3. Laws and policies

3.1. Relevant international/regional agreements to which the country is a signatory



Convention on the Elimination of All Forms of Discrimination against Women (CEDAW)

Ratified in 1984

Acknowledges the need to guarantee sexuality education free from discrimination and stereotypes, conveying gender equality values.


Convention on the Rights of the Child (CRC)

Ratified in 1991

Commits to the right to access appropriate health-related information.


Convention on the Rights of Persons with Disabilities (CRPD)

Ratified in 2007

Commits to the highest attainable standard of health for persons with disabilities.


International Covenant on Economic, Social and Cultural Rights

Ratified in 1971

Acknowledges that the right to sexual and reproductive health is an integral part of the right to health.


UNESCO Convention against Discrimination in Education

Ratified in 2006

Reaffirms that education is a human right. It highlights states' obligations to ensure free and compulsory education, bans any form of discrimination and promotes equality of educational opportunity.


The 1994 International Conference on Population and Development (ICPD) Programme of Action

Attended the conference

Calls for sexuality education, counselling and support mechanisms for adolescents, and identifies essential topics.


UN General Assembly 2016 Political Declaration on HIV and AIDS

Includes commitments and calls to scale up and/or attention to scientifically accurate age- and culturally appropriate comprehensive sexuality education.


Commission on the Status of Women 2016 Resolution on Women, the Girl Child and HIV and AIDS

Includes commitments to make universally accessible and available quality comprehensive sexual and reproductive health-care services, commodities, information and education.




The Latin America and the Caribbean (LAC) Ministerial Declaration ‘Preventing Through Education’ (Latin America & Caribbean)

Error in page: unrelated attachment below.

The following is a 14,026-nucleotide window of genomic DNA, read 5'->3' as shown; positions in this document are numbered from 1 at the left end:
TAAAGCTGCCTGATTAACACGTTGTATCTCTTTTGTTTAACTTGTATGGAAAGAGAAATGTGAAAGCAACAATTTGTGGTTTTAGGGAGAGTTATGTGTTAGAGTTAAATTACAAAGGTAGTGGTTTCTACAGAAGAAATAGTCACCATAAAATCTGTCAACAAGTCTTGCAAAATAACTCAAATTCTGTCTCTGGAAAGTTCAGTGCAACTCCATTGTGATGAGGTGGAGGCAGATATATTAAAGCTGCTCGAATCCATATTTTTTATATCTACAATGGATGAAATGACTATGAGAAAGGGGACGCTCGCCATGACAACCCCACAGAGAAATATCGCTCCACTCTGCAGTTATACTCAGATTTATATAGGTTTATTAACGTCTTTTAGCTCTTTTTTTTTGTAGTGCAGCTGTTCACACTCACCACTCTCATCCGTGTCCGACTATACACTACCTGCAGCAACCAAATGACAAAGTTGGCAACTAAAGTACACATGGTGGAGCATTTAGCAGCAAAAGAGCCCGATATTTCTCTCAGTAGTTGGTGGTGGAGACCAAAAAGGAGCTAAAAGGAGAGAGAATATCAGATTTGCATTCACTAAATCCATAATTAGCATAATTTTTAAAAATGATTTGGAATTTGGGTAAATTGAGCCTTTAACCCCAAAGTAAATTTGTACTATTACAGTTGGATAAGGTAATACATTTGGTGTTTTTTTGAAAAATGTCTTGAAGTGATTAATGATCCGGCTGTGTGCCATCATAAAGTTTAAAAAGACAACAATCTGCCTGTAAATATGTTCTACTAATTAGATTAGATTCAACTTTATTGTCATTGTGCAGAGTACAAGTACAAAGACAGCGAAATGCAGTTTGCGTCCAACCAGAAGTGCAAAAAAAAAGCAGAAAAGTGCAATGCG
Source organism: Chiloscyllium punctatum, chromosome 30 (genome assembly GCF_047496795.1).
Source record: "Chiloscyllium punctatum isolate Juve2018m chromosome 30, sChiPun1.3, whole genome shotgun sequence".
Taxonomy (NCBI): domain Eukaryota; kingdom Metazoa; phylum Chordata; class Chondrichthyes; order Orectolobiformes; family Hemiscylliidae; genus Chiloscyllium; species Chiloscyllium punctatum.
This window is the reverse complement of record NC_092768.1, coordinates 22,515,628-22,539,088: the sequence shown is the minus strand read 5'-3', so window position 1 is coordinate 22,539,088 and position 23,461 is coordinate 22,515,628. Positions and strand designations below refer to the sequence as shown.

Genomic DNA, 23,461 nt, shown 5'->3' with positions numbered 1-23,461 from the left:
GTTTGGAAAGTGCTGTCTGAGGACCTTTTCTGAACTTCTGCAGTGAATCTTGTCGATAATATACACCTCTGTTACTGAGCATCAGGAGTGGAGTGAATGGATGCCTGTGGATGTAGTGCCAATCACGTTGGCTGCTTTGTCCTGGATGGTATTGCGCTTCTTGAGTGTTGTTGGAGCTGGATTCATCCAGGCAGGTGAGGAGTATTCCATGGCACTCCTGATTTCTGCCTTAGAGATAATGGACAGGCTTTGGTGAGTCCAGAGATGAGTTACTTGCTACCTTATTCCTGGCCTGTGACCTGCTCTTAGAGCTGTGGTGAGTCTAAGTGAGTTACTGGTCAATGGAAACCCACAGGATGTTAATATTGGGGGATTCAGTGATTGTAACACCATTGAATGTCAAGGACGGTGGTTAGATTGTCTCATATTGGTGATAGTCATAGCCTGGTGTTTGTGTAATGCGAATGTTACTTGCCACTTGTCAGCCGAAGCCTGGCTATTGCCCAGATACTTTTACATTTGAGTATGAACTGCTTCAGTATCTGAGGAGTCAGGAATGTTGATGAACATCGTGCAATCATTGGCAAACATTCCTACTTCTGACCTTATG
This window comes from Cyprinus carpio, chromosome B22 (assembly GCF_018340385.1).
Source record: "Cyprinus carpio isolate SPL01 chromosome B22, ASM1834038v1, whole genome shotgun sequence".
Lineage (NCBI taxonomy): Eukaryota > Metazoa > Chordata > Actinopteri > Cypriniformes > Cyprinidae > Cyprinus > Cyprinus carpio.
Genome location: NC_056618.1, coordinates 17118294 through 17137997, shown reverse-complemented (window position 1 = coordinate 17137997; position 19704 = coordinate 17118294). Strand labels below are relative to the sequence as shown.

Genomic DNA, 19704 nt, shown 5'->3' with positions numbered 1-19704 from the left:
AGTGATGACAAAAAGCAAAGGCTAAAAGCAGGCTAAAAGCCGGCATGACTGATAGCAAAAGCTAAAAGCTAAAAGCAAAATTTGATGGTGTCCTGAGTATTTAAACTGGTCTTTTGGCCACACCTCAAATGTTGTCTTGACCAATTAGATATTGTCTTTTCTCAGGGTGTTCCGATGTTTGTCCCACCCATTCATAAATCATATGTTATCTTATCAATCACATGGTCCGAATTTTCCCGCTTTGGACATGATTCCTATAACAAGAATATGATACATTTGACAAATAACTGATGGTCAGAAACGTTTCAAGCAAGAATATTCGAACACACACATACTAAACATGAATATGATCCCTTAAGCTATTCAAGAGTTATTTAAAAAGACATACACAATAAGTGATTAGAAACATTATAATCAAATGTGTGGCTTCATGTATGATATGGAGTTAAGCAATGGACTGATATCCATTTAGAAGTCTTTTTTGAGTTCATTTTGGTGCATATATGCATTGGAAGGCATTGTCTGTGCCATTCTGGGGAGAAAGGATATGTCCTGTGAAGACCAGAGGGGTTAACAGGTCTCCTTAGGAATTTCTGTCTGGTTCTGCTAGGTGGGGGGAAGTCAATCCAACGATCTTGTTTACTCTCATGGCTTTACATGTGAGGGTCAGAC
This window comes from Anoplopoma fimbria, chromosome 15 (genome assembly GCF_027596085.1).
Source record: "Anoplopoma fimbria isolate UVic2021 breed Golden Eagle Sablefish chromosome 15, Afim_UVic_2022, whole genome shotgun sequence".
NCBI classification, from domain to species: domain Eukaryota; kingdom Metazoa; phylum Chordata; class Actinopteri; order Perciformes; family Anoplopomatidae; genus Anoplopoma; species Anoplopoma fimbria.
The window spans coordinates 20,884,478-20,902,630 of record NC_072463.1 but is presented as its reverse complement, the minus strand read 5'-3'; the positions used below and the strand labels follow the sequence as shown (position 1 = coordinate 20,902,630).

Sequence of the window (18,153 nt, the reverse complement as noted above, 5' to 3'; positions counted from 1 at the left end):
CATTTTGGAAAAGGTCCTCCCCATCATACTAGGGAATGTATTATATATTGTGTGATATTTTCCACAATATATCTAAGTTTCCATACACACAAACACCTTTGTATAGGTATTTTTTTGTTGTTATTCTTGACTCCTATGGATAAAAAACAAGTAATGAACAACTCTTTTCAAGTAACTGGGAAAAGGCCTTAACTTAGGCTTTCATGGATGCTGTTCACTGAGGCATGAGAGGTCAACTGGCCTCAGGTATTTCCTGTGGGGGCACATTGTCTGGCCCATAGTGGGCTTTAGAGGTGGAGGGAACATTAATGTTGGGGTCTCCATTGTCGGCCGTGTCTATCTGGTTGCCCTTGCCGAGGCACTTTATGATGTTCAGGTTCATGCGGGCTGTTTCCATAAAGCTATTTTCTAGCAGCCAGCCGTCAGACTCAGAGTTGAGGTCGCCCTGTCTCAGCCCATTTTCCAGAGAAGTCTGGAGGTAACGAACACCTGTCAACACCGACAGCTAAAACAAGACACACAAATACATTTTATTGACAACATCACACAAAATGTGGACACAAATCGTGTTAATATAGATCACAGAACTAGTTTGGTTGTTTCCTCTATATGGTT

Agrees to ensure the effective implementation of ‘comprehensive sexuality education’ from an early age, with an emphasis on participation and intercultural approaches.


Montevideo Consensus on Population and Development (2013) (Latin America & Caribbean)

Commits to ensure the effective implementation from early childhood of comprehensive sexuality; education programmes, recognizing the emotional dimension of human relationships, with respect for the evolving capacity of boys and girls and the informed decisions of adolescents; and young people regarding their sexuality, from a participatory, intercultural, gender sensitive, and human rights perspective.



3.2. Relevant national laws and policies mandating comprehensive sexuality education

In 1994, the CARICOM Standing Committee of Ministers of Education passed a resolution supporting the development of a comprehensive approach to Health and Family Life Education. The objectives were to develop policy, including advocacy and funding, for the overall strengthening of Health and Family Life Education in and out of schools; to strengthen the capacity of teachers to deliver Health and Family Life Education programmes; to develop comprehensive life-skills based teaching materials; and to improve coordination among all the agencies at the regional and national levels in the area of Health and Family Life Education.

Jamaica’s 1980 Education Act governs the school system in the country. It does not mention sexuality education, health, or gender. The 2011-2020 National Education Strategic Plan called for the creation and implementation of the National Health and Family Life Education Policy, which established a framework to ‘assure the systematic development and implementation of HFLE by institutionalizing innovative approaches to strengthen HFLE delivery in the formal and non-formal sectors throughout the education and training system’.

The Health and Family Life Education Policy establishes the current programme in schools and provides guidelines for implementation. The curriculum aims to ensure that students will ‘be more able and willing to make better choices concerning self and inter-personal relationships; practise responsible decision making about social and sexual behaviours; demonstrate sound health-related knowledge, attitudes and practices; and contribute to an environmentally friendly society’.

The 2004 National Youth Policy acknowledges that education can impact youth behaviour in relation to SRH. It notes that teaching good behavioural patterns is critical for the health and well-being of youth and for the whole Jamaican population in the future.